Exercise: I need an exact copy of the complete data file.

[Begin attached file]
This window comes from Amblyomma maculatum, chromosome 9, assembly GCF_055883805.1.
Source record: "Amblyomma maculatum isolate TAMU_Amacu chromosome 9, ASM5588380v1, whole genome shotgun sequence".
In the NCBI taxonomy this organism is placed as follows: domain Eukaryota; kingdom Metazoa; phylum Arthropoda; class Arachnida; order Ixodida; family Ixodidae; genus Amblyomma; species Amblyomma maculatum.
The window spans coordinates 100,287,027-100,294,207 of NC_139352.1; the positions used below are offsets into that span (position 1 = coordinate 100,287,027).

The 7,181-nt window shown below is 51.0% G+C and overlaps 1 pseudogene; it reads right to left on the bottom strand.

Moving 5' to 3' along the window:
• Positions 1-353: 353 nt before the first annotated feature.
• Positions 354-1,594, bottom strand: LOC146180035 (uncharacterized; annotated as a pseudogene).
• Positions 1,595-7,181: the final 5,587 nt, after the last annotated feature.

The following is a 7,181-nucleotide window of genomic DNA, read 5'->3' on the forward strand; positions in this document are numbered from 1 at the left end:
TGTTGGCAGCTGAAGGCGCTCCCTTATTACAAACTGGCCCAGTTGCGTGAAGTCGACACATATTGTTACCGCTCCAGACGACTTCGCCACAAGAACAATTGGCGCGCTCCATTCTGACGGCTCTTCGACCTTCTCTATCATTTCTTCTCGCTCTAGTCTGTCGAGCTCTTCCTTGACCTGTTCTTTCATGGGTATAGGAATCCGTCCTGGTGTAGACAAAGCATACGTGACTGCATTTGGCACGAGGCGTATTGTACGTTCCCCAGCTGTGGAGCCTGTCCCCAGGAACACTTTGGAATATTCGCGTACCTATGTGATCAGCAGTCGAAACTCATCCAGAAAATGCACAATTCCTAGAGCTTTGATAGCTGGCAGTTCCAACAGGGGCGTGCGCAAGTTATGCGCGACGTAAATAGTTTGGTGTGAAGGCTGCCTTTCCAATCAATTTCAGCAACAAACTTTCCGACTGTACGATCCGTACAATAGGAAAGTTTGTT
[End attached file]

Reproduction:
This window comes from Amblyomma maculatum, chromosome 9, assembly GCF_055883805.1.
Source record: "Amblyomma maculatum isolate TAMU_Amacu chromosome 9, ASM5588380v1, whole genome shotgun sequence".
In the NCBI taxonomy this organism is placed as follows: domain Eukaryota; kingdom Metazoa; phylum Arthropoda; class Arachnida; order Ixodida; family Ixodidae; genus Amblyomma; species Amblyomma maculatum.
The window spans coordinates 100,287,027-100,294,207 of NC_139352.1; the positions used below are offsets into that span (position 1 = coordinate 100,287,027).

The 7,181-nt window shown below is 51.0% G+C and overlaps 1 pseudogene; it reads right to left on the bottom strand.

Moving 5' to 3' along the window:
• Positions 1-353: 353 nt before the first annotated feature.
• Positions 354-1,594, bottom strand: LOC146180035 (uncharacterized; annotated as a pseudogene).
• Positions 1,595-7,181: the final 5,587 nt, after the last annotated feature.

The following is a 7,181-nucleotide window of genomic DNA, read 5'->3' on the forward strand; positions in this document are numbered from 1 at the left end:
TGTTGGCAGCTGAAGGCGCTCCCTTATTACAAACTGGCCCAGTTGCGTGAAGTCGACACATATTGTTACCGCTCCAGACGACTTCGCCACAAGAACAATTGGCGCGCTCCATTCTGACGGCTCTTCGACCTTCTCTATCATTTCTTCTCGCTCTAGTCTGTCGAGCTCTTCCTTGACCTGTTCTTTCATGGGTATAGGAATCCGTCCTGGTGTAGACAAAGCATACGTGACTGCATTTGGCACGAGGCGTATTGTACGTTCCCCAGCTGTGGAGCCTGTCCCCAGGAACACTTTGGAATATTCGCGTACCTATGTGATCAGCAGTCGAAACTCATCCAGAAAATGCACAATTCCTAGAGCTTTGATAGCTGGCAGTTCCAACAGGGGCGTGCGCAAGTTATGCGCGACGTAAATAGTTTGGTGTGAAGGCTGCCTTTCCAATCAATTTCAGCAACAAACTTTCCGACTGTACGATCCGTACAATAGGAAAGTTTGTT